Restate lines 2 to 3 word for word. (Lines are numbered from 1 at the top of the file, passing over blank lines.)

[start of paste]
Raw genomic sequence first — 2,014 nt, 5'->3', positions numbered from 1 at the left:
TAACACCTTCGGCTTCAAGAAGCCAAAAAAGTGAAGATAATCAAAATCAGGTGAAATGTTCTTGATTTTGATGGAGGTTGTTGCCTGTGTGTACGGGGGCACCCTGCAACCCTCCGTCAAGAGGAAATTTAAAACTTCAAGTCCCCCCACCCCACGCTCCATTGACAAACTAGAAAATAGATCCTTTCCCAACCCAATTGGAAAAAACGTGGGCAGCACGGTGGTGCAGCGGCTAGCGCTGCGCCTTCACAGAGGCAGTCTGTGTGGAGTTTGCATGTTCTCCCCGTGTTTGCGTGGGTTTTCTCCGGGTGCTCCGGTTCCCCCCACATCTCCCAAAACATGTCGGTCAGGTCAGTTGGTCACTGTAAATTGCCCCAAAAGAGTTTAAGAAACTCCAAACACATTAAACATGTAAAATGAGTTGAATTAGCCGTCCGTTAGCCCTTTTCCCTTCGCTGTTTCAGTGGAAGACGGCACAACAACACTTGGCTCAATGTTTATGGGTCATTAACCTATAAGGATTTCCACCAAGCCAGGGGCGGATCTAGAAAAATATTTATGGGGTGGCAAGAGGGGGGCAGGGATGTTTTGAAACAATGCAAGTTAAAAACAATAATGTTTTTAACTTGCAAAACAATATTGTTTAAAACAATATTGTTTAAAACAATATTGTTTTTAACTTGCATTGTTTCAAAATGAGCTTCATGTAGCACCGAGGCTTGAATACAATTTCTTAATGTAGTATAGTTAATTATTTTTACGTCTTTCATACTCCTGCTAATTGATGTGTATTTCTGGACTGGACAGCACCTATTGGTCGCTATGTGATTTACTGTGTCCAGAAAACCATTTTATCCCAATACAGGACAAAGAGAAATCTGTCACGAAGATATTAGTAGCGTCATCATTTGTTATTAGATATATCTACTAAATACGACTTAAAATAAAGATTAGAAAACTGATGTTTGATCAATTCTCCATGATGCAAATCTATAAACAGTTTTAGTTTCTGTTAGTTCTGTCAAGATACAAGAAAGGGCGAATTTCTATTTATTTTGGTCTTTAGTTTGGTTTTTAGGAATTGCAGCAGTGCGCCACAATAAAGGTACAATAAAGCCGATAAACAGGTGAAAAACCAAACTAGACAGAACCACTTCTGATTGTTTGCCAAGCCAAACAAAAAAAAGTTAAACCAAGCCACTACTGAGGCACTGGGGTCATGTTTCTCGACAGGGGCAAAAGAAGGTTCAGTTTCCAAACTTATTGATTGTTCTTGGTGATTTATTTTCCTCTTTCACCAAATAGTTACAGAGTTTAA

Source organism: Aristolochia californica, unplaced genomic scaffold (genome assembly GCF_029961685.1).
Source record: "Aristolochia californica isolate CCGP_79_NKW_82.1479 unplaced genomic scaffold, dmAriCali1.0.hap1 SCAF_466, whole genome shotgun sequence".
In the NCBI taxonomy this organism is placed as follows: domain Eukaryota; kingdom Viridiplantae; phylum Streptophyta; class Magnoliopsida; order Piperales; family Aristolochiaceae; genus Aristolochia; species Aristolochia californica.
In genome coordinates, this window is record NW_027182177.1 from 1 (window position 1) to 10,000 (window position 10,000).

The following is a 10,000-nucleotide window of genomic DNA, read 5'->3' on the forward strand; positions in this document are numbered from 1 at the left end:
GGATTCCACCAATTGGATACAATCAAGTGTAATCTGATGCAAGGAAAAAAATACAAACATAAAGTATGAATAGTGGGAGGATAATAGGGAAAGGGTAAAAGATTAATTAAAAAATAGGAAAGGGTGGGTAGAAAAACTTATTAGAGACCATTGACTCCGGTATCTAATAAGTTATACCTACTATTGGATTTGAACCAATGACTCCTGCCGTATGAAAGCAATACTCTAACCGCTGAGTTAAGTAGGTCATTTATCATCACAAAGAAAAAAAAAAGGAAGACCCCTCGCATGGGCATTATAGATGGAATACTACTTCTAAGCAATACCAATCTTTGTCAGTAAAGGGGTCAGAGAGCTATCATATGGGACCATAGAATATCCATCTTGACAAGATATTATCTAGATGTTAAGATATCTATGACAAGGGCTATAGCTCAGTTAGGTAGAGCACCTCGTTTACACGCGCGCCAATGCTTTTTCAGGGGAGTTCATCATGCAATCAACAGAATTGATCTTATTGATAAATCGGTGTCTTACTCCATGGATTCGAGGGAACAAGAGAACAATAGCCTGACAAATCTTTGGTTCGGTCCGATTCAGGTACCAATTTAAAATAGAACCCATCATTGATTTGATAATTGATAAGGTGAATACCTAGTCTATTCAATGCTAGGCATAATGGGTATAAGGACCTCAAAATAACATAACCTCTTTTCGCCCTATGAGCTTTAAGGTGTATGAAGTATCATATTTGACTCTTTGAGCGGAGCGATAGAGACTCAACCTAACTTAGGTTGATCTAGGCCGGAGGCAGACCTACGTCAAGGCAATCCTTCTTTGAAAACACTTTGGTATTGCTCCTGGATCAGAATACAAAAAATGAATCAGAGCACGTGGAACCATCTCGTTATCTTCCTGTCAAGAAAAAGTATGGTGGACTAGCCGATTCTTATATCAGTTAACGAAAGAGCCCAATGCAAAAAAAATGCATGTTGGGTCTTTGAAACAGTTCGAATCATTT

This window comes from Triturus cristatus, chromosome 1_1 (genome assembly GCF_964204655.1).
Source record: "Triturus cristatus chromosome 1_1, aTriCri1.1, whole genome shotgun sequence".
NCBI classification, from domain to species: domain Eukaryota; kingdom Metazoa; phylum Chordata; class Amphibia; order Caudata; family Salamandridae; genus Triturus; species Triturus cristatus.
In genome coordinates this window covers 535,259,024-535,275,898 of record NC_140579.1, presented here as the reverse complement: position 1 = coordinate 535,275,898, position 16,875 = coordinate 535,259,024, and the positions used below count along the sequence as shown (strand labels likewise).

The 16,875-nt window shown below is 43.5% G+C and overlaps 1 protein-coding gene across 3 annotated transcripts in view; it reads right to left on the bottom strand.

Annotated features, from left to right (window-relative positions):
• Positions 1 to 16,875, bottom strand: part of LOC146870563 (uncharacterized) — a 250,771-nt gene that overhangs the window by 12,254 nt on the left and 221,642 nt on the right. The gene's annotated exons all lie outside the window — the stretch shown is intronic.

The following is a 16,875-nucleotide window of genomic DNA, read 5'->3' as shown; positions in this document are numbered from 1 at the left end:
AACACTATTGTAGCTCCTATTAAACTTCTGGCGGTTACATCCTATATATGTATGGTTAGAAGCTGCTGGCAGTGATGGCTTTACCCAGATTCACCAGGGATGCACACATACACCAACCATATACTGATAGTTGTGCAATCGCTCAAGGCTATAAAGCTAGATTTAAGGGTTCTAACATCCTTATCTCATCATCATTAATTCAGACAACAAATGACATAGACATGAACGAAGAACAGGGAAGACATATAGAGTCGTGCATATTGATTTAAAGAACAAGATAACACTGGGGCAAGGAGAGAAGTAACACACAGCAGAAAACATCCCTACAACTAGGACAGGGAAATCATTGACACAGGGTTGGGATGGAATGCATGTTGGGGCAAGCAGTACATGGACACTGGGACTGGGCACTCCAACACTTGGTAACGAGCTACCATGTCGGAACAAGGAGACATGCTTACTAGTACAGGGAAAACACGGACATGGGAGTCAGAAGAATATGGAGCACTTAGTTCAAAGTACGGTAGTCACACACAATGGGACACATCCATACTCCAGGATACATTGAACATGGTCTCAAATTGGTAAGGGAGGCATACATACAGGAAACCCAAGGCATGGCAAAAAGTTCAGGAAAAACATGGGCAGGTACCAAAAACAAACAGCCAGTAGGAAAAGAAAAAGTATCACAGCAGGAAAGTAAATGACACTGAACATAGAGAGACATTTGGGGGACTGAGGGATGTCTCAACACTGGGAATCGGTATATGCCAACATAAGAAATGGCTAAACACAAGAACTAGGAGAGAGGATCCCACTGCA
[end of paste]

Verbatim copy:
TAACACCTTCGGCTTCAAGAAGCCAAAAAAGTGAAGATAATCAAAATCAGGTGAAATGTTCTTGATTTTGATGGAGGTTGTTGCCTGTGTGTACGGGGGCACCCTGCAACCCTCCGTCAAGAGGAAATTTAAAACTTCAAGTCCCCCCACCCCACGCTCCATTGACAAACTAGAAAATAGATCCTTTCCCAACCCAATTGGAAAAAACGTGGGCAGCACGGTGGTGCAGCGGCTAGCGCTGCGCCTTCACAGAGGCAGTCTGTGTGGAGTTTGCATGTTCTCCCCGTGTTTGCGTGGGTTTTCTCCGGGTGCTCCGGTTCCCCCCACATCTCCCAAAACATGTCGGTCAGGTCAGTTGGTCACTGTAAATTGCCCCAAAAGAGTTTAAGAAACTCCAAACACATTAAACATGTAAAATGAGTTGAATTAGCCGTCCGTTAGCCCTTTTCCCTTCGCTGTTTCAGTGGAAGACGGCACAACAACACTTGGCTCAATGTTTATGGGTCATTAACCTATAAGGATTTCCACCAAGCCAGGGGCGGATCTAGAAAAATATTTATGGGGTGGCAAGAGGGGGGCAGGGATGTTTTGAAACAATGCAAGTTAAAAACAATAATGTTTTTAACTTGCAAAACAATATTGTTTAAAACAATATTGTTTAAAACAATATTGTTTTTAACTTGCATTGTTTCAAAATGAGCTTCATGTAGCACCGAGGCTTGAATACAATTTCTTAATGTAGTATAGTTAATTATTTTTACGTCTTTCATACTCCTGCTAATTGATGTGTATTTCTGGACTGGACAGCACCTATTGGTCGCTATGTGATTTACTGTGTCCAGAAAACCATTTTATCCCAATACAGGACAAAGAGAAATCTGTCACGAAGATATTAGTAGCGTCATCATTTGTTATTAGATATATCTACTAAATACGACTTAAAATAAAGATTAGAAAACTGATGTTTGATCAATTCTCCATGATGCAAATCTATAAACAGTTTTAGTTTCTGTTAGTTCTGTCAAGATACAAGAAAGGGCGAATTTCTATTTATTTTGGTCTTTAGTTTGGTTTTTAGGAATTGCAGCAGTGCGCCACAATAAAGGTACAATAAAGCCGATAAACAGGTGAAAAACCAAACTAGACAGAACCACTTCTGATTGTTTGCCAAGCCAAACAAAAAAAAGTTAAACCAAGCCACTACTGAGGCACTGGGGTCATGTTTCTCGACAGGGGCAAAAGAAGGTTCAGTTTCCAAACTTATTGATTGTTCTTGGTGATTTATTTTCCTCTTTCACCAAATAGTTACAGAGTTTAA

Source organism: Aristolochia californica, unplaced genomic scaffold (genome assembly GCF_029961685.1).